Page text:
On May 6, 1806 the word 'cocktail' was used for the first time and a unique art form came to life. A new museum at Commander's Palace in Desert Passage at the Aladdin Casino takes visitors on the exciting journey of the American cocktail. Entry to the museum is free.

A nonprofit organization dedicated to the education and preservation of the colorful history of the cocktail, The Museum of the American Cocktail was founded by numerous mixologists, historians, restaurateurs, collectors, chefs and writers with a passion for the art. Originally housed in New Orleans, the museum was displaced by Hurricane Katrina and has now made Las Vegas its home.

Arranged in a timeline format, the exhibit traces the history of the cocktail through the past 200 years beginning with "First stirrings: The birth of the cocktail" and ending with "The end of the Golden Era: 1950s - 1990s." Other interesting displays include "Paradise in a glass: Tiki and the tropical cocktail" and "New Orleans Heritage." Numbered markers in the shape of martini glasses guide you through the more than two dozen display cases in the exhibit.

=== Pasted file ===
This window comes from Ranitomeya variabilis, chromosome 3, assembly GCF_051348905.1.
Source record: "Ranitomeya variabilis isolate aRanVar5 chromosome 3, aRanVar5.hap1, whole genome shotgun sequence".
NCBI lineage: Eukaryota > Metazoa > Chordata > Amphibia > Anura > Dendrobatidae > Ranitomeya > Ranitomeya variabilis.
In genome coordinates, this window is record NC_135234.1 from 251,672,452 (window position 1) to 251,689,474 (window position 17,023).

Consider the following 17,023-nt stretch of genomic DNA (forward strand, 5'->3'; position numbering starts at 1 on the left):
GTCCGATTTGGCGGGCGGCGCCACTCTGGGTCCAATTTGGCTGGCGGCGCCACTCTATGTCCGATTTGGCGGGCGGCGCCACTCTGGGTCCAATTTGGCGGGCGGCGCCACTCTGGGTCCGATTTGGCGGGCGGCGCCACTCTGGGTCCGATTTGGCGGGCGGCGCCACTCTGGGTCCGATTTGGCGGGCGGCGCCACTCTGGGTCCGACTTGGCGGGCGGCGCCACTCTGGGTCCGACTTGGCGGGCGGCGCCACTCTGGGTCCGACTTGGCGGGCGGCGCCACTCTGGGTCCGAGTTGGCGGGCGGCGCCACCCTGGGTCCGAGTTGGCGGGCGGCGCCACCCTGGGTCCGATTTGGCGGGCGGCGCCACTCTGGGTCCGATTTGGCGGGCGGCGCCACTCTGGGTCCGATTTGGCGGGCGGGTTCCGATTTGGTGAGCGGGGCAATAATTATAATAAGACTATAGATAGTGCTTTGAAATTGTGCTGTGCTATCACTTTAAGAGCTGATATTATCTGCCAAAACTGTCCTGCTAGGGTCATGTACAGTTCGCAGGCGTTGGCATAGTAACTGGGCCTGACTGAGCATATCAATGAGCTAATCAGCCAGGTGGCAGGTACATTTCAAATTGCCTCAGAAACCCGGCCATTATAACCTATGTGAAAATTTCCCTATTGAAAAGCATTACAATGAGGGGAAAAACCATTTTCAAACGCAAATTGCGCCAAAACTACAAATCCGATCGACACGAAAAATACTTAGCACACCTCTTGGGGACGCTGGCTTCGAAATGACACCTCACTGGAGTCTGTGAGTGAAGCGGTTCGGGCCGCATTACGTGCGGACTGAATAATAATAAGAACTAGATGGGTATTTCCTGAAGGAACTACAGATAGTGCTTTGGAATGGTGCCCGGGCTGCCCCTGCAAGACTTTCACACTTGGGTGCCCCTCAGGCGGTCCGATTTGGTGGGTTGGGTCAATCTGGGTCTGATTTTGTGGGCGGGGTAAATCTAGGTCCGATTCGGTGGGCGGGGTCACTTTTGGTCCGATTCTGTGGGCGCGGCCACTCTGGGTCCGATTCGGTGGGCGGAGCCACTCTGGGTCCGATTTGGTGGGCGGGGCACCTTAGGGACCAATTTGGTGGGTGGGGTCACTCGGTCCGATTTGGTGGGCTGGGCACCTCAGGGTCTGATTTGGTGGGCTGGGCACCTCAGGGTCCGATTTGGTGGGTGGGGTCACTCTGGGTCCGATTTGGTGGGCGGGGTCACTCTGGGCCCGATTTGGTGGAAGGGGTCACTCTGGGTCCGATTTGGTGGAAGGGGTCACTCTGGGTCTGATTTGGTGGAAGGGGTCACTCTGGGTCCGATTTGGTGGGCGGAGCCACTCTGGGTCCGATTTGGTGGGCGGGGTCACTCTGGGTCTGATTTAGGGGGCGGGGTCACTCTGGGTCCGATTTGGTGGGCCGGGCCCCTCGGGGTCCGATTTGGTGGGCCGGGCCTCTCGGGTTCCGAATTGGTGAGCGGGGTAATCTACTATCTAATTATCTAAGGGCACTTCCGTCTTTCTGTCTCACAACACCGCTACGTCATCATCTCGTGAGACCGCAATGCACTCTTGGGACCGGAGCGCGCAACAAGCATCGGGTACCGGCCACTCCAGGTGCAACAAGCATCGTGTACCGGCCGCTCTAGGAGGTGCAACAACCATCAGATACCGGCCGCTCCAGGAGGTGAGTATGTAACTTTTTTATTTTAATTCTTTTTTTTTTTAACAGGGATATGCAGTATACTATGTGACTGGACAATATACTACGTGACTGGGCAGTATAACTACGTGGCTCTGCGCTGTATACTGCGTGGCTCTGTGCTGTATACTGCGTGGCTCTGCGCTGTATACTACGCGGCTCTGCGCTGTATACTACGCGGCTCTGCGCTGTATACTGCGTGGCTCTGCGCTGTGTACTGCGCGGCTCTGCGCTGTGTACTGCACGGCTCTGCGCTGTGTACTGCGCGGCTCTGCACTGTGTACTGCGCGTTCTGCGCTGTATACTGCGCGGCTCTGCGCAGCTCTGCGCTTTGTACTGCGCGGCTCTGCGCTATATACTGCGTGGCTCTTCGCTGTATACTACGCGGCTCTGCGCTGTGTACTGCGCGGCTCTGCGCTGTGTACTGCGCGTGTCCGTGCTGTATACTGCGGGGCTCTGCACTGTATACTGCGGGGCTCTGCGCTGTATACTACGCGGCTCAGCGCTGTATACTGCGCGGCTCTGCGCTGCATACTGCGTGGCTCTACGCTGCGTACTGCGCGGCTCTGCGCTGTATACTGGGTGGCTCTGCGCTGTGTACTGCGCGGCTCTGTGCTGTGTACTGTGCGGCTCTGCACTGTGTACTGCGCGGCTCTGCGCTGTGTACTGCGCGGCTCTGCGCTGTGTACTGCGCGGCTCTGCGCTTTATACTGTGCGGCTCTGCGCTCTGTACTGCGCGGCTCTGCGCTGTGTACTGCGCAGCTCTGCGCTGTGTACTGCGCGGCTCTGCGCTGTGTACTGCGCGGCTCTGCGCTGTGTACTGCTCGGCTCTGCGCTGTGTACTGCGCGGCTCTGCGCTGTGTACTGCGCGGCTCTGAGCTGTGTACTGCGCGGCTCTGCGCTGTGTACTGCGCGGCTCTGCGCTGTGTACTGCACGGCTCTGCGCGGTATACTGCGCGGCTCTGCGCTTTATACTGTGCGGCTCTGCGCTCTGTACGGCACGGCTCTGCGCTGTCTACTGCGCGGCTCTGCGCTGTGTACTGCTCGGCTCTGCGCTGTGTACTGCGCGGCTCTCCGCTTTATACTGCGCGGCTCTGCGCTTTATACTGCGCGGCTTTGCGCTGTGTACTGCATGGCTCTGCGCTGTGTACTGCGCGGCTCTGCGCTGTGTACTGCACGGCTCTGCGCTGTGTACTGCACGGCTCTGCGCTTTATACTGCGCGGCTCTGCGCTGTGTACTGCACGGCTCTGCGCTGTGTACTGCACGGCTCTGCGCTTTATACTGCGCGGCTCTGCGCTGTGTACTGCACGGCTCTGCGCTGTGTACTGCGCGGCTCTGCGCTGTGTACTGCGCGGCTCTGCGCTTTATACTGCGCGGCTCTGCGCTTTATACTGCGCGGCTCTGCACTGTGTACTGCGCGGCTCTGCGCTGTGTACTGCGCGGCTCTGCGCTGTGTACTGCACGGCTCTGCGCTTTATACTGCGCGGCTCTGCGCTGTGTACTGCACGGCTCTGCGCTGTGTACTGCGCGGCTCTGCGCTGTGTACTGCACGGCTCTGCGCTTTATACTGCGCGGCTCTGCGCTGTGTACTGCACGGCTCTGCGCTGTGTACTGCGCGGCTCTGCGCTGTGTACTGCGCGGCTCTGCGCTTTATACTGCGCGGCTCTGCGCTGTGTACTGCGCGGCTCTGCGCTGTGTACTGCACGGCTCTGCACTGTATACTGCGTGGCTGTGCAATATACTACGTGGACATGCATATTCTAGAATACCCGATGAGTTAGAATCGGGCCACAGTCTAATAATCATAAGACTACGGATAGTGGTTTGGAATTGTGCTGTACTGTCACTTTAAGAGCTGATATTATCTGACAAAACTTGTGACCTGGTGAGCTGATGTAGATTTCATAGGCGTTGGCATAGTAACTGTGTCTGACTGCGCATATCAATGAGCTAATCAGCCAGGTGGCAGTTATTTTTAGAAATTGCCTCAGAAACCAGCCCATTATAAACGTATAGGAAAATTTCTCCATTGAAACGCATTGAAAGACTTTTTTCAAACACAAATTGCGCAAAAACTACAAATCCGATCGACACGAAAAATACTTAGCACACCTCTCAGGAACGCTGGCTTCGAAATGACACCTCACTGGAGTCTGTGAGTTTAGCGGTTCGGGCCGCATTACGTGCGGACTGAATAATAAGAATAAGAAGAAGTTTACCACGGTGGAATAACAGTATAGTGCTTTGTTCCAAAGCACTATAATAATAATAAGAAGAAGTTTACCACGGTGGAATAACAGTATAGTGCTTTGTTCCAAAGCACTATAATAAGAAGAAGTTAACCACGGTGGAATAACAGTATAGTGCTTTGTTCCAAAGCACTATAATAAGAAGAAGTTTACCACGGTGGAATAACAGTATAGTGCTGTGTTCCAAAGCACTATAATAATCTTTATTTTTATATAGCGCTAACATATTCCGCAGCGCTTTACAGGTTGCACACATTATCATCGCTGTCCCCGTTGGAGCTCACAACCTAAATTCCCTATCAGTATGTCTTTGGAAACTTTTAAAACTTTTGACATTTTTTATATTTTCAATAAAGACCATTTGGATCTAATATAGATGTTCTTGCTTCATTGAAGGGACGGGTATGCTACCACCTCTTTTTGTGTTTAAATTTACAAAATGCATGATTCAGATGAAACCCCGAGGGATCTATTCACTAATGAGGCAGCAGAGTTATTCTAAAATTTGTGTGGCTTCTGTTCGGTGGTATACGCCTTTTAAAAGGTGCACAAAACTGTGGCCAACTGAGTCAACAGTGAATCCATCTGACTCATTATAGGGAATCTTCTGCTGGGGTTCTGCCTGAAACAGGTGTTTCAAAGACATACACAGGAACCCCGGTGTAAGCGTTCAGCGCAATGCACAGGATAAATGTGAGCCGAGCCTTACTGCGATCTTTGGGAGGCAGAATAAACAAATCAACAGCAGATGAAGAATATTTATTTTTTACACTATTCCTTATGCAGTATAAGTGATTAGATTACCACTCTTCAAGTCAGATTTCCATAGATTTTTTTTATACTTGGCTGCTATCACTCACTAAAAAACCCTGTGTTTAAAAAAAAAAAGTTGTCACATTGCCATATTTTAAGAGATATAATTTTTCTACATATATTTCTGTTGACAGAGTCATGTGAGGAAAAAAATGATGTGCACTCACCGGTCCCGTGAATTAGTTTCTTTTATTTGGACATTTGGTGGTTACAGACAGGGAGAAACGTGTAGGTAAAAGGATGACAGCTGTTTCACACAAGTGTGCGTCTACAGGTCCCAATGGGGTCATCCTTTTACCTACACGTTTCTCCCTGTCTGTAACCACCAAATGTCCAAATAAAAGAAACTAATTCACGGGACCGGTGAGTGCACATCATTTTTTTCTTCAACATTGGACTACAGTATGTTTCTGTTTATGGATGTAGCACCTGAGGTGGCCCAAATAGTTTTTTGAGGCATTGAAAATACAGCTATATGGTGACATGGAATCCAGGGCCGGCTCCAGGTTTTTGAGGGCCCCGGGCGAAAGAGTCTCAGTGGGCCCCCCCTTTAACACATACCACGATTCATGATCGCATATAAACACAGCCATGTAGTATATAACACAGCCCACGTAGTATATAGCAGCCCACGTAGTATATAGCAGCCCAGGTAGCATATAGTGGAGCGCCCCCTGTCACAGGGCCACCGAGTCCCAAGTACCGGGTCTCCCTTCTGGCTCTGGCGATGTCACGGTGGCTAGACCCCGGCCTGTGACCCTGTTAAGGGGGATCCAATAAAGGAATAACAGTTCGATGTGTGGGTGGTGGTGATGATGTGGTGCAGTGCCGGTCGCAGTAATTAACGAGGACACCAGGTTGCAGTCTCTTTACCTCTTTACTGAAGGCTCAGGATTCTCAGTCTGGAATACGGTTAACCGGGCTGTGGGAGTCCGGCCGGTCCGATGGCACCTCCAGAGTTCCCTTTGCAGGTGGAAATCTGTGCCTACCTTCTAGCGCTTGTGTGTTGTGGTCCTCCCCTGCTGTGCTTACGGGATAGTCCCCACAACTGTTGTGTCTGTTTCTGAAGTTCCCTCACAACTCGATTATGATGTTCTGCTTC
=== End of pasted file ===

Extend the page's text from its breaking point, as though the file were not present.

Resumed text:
Memorabilia on loan to the museum comes from the private collections of museum founders and members and includes vintage decanters, bottles, shakers, advertisements, barware and Prohibition-era literature. Perhaps the oldest and most interesting artifact on display is a distiller's manual from 1797. Also found at the museum are "The Complete Distiller" by Ambrose Cooper and "Bar-Tender's Guide" by Jerry Thomas.

Other items on display at the museum are several absinthe bottles, including two with liqueur still in them and a collection of portraits of famous bartenders of the 19th century.

The museum will also offer a "Mixology Seminar Series" for a nominal fee. Seminar topics rotate monthly, the first of which will be the "Anatomy of the Cocktail," presented by world-renowned mixologists Francesco Lafranconi and Dale DeGroff. Additional seminars will include "Great Classic Cocktails at Home" and "Cocktail 200 - Honoring the 200th Birthday of the Cocktail." Throughout each seminar, Commander's Palace will serve a specialty six-course cocktail dinner menu featuring items like Creole-spiced Gulf shrimp, Louisiana crawfish ceviche and wild honey-lacquered Drambuie Drunken Quail.